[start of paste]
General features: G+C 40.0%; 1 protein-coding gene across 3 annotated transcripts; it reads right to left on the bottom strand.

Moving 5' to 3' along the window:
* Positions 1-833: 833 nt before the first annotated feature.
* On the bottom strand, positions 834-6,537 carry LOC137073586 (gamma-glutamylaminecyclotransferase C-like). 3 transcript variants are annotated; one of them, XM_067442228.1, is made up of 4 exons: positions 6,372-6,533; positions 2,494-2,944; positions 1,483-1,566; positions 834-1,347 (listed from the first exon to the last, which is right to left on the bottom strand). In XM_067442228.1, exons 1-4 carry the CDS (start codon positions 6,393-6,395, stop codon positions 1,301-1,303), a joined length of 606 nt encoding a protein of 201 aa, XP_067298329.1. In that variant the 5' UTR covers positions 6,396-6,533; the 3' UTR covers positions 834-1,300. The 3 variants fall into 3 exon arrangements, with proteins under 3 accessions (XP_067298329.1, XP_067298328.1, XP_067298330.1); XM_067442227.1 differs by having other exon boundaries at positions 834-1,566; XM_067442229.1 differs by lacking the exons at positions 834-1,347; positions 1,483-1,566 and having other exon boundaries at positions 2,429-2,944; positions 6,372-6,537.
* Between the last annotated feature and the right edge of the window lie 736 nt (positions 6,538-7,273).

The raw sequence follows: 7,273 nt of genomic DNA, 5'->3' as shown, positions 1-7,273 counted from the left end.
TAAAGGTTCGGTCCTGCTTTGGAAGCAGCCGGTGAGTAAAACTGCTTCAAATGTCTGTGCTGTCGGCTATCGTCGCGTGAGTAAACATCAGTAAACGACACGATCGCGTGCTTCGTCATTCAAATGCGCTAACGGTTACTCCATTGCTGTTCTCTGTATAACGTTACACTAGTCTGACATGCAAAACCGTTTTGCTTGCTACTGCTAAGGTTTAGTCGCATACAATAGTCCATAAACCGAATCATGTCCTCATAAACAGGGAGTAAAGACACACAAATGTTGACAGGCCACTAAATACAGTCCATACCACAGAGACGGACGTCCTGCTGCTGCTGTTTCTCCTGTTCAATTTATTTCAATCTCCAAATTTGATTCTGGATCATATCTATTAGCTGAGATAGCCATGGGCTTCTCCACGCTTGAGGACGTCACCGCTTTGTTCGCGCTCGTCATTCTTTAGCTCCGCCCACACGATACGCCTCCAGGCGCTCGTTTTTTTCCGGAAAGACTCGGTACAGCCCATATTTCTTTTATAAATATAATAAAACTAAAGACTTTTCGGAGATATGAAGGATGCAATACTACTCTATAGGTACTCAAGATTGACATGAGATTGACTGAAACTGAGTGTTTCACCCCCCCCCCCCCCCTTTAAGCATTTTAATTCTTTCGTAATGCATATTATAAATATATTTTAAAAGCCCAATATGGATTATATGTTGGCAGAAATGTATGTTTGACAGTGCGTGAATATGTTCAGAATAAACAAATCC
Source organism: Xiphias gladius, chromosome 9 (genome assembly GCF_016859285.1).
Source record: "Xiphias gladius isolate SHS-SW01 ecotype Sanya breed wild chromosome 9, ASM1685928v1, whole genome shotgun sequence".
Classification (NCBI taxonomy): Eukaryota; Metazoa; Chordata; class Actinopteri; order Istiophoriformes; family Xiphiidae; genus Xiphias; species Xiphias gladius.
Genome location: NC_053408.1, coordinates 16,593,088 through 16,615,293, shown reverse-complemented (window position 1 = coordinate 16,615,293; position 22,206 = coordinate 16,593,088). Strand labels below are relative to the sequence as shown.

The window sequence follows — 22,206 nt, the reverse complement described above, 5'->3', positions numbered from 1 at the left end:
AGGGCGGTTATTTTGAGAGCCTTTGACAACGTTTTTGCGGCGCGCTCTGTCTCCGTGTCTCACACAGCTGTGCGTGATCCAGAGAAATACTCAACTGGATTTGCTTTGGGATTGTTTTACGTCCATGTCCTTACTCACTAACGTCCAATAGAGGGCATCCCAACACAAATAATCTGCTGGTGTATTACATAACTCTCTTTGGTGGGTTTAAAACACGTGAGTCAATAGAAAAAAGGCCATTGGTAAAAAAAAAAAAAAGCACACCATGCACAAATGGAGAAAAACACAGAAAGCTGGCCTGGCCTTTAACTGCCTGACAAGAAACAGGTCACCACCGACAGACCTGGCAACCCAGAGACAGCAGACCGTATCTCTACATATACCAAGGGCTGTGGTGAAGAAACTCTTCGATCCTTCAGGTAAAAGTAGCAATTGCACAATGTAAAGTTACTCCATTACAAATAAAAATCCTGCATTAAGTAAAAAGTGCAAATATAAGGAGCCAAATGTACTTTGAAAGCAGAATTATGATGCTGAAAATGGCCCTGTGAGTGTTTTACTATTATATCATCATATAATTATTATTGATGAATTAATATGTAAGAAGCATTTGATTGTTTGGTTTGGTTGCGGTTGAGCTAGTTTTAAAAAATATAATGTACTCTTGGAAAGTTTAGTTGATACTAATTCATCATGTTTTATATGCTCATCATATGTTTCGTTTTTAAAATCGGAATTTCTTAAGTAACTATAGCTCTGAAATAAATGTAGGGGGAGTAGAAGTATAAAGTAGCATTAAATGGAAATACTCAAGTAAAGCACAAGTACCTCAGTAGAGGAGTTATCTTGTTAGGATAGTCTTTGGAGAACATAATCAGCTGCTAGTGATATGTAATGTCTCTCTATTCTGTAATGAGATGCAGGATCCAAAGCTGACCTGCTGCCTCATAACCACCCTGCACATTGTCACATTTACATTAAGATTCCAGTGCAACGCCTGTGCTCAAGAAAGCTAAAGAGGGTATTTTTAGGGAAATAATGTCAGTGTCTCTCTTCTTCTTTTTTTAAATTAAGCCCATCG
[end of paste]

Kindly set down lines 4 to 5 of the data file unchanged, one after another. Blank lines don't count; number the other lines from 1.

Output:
* On the bottom strand, positions 834-6,537 carry LOC137073586 (gamma-glutamylaminecyclotransferase C-like). 3 transcript variants are annotated; one of them, XM_067442228.1, is made up of 4 exons: positions 6,372-6,533; positions 2,494-2,944; positions 1,483-1,566; positions 834-1,347 (listed from the first exon to the last, which is right to left on the bottom strand). In XM_067442228.1, exons 1-4 carry the CDS (start codon positions 6,393-6,395, stop codon positions 1,301-1,303), a joined length of 606 nt encoding a protein of 201 aa, XP_067298329.1. In that variant the 5' UTR covers positions 6,396-6,533; the 3' UTR covers positions 834-1,300. The 3 variants fall into 3 exon arrangements, with proteins under 3 accessions (XP_067298329.1, XP_067298328.1, XP_067298330.1); XM_067442227.1 differs by having other exon boundaries at positions 834-1,566; XM_067442229.1 differs by lacking the exons at positions 834-1,347; positions 1,483-1,566 and having other exon boundaries at positions 2,429-2,944; positions 6,372-6,537.
* Between the last annotated feature and the right edge of the window lie 736 nt (positions 6,538-7,273).